The first new olympic class equipment made its American debut with 40 charter boards arriving in San Francisco one day before the Pacific Coast Championships. I picked up my charter rs-x on Thursday afternoon and finally got set up and on the water by 5:30 for a quick session. My first impression was that this was going to be a big challenge. There are still many issues to be worked out with the board and rig design as we are finding out but you have to work with what you have.It was quite windy on Thursday so getting to know the board was rather interesting on a first impression. I spent some time in the water after getting slammed multiple times upwind. Getting the board to turn off the breeze was also interesting and I was using the way leeward strap to get going. One thing I learned today was that the centerboard has a tenancy to come down.
First day of racing included 37 competitors on the water, most of them for the first time on the board. When I arrived at the site on 10 on Saturday morning, it was really windy: 25-30 with no sign of relief. I rigged up and went out to practice , knowing I would need as much time on the water as possible. We delayed the start till after 3pm when the wind was still howling. Only 10 or so people made it out to the first race and it was too windy to race for the majority of the fleet. They were struggling all over the bay just to get down to the starting line. I sailed the course, figured out what side I wanted to sail as there was a big flood tide coming in on the inside with the ebb building on the outside throughout the day. I was on the line at the start and managed to go well upwind. I found myself pointing well with my booms low and track 3 forward from the back.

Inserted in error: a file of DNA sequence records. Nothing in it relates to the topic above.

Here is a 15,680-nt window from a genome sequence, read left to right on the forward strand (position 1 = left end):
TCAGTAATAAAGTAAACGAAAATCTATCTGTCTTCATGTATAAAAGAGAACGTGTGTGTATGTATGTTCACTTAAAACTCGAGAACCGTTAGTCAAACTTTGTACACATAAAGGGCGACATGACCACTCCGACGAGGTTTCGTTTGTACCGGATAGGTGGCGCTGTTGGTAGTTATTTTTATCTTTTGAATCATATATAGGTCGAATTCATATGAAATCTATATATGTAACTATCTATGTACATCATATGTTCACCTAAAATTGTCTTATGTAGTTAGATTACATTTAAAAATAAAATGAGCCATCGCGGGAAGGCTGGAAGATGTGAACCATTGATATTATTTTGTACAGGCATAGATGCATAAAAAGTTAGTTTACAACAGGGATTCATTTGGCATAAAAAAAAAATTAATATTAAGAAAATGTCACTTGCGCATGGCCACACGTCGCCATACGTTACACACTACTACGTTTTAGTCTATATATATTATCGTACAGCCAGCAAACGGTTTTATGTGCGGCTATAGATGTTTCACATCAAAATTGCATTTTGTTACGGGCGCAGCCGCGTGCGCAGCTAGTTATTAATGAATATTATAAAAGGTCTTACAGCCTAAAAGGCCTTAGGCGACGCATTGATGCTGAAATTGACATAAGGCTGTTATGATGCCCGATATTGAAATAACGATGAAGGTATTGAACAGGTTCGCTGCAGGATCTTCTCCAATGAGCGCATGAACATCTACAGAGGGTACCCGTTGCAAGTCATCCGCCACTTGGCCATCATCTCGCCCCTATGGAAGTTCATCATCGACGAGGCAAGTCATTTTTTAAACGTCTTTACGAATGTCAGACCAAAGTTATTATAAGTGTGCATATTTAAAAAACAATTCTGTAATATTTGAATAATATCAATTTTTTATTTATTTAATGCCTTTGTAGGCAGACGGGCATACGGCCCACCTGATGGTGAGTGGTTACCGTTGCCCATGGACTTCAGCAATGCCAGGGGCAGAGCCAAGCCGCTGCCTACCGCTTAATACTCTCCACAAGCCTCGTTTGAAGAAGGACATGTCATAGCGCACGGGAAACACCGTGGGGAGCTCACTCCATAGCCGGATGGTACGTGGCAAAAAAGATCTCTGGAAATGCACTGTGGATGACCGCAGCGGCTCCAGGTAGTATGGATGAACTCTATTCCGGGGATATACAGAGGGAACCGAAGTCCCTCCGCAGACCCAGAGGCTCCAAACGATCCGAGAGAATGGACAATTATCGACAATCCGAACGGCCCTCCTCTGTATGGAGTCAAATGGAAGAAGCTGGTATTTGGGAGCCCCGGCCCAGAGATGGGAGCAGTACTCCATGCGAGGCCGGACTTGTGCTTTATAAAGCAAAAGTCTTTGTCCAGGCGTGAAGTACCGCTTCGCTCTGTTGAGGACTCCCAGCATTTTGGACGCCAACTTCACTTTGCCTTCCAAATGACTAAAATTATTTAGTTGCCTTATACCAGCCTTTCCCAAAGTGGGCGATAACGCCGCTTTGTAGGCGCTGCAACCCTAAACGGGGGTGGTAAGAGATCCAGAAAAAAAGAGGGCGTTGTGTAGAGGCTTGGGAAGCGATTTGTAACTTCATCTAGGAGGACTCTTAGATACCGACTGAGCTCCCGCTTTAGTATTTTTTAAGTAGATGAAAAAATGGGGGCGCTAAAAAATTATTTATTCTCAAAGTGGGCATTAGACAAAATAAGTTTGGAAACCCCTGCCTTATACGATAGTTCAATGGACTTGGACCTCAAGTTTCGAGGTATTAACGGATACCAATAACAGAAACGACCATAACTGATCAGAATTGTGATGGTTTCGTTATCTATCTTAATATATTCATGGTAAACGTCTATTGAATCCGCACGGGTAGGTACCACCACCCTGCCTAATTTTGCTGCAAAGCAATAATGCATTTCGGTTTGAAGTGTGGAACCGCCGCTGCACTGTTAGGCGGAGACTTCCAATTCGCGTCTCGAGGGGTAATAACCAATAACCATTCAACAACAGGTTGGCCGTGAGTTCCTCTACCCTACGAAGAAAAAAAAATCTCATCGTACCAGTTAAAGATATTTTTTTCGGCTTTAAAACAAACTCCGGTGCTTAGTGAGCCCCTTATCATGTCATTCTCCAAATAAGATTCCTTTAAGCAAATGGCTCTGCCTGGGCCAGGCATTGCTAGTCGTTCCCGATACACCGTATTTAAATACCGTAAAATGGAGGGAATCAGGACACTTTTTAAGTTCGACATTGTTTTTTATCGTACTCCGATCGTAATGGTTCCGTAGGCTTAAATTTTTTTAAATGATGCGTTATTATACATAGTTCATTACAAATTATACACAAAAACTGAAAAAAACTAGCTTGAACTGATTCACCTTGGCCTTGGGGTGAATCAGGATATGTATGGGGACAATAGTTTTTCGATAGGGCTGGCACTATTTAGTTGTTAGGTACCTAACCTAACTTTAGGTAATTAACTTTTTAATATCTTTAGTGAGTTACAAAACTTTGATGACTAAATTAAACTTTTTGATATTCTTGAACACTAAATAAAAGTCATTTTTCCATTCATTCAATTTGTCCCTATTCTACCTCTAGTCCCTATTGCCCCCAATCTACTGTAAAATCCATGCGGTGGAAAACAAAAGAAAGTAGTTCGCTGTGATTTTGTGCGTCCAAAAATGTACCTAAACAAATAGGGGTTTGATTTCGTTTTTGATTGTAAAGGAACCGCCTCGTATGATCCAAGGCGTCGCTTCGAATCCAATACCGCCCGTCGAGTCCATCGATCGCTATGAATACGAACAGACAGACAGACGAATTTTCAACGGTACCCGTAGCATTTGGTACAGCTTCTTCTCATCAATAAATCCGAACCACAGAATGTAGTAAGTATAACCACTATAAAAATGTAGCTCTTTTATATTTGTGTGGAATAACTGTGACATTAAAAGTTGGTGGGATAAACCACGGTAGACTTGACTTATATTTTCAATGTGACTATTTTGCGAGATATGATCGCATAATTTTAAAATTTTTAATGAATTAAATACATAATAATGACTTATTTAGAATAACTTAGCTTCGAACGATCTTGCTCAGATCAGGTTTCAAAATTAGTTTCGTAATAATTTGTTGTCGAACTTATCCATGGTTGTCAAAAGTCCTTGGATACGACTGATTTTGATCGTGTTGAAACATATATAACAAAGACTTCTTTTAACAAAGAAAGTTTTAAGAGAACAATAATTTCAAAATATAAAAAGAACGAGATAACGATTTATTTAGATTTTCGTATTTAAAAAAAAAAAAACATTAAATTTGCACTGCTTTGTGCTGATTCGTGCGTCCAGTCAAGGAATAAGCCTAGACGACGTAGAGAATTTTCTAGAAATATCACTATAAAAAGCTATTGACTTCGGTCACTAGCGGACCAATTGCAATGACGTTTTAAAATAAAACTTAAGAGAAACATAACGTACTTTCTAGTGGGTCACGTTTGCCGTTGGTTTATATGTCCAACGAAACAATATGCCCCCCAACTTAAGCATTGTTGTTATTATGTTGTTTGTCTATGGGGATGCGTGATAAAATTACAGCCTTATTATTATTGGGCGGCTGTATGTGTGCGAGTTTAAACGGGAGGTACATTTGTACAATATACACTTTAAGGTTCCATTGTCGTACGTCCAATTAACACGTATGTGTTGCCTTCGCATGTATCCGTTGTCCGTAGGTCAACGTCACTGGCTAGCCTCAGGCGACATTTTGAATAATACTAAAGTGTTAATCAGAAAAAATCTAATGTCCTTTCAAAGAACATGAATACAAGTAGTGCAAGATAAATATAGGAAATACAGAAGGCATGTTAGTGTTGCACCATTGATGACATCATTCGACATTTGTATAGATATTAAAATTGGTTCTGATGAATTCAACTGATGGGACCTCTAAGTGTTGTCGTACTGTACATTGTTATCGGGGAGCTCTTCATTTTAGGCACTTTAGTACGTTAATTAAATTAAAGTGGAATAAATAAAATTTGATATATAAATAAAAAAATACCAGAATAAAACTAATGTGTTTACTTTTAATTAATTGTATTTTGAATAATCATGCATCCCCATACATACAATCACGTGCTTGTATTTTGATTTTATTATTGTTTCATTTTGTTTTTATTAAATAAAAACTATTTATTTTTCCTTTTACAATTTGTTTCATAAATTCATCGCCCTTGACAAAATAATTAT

At the top of the fleet was William Sherman, Sam Ireland, Seth Besse and Alian Buldoc. Also up there was our own SF heavyweight Jean Rathle making it around the course without a knockdown. I blew up once upwind on the first beat and struggled to get going again. Downwind, things were a bit easier but still scary as it was 25-30k. Rounding the leeward mark was a challenge and I struggled in the water for some time with a few other guys around me as well trying to get the board going again. Frankly at this point, I was ready to call it quits but kept the train going. Back upwind, I got launched again but was still around 5th. Off the breeze for the last downwind run, I gybed but the cams didn't pop over so it was a struggle to the finish fighting the sail.After a brief struggle to get back to the beach, I had a rest of 30 minutes before the next race where the wind had died down to 18-20k. I managed a good start and first upwind, rounding in the top 5 and staying there and actually gaining 2 boards around the leeward mark and Zac and Jean struggled to make a tight rounding and I took it wide and tacked in front of the club and got in front of them. Next up was a good breeze and the ebb tide upwind. Unfortunately it wasn't that easy as I climbed my way back through the fleet. My harness line broke and I re rigged something on the water to finish 11th. Oh well, racing is all about disaster recovery.On Friday evening, we had a christening celbration with the new board and MR Neil Pyrde giving a speech and one of the juniors breaking a bottle of champaign over th enew board. Good times!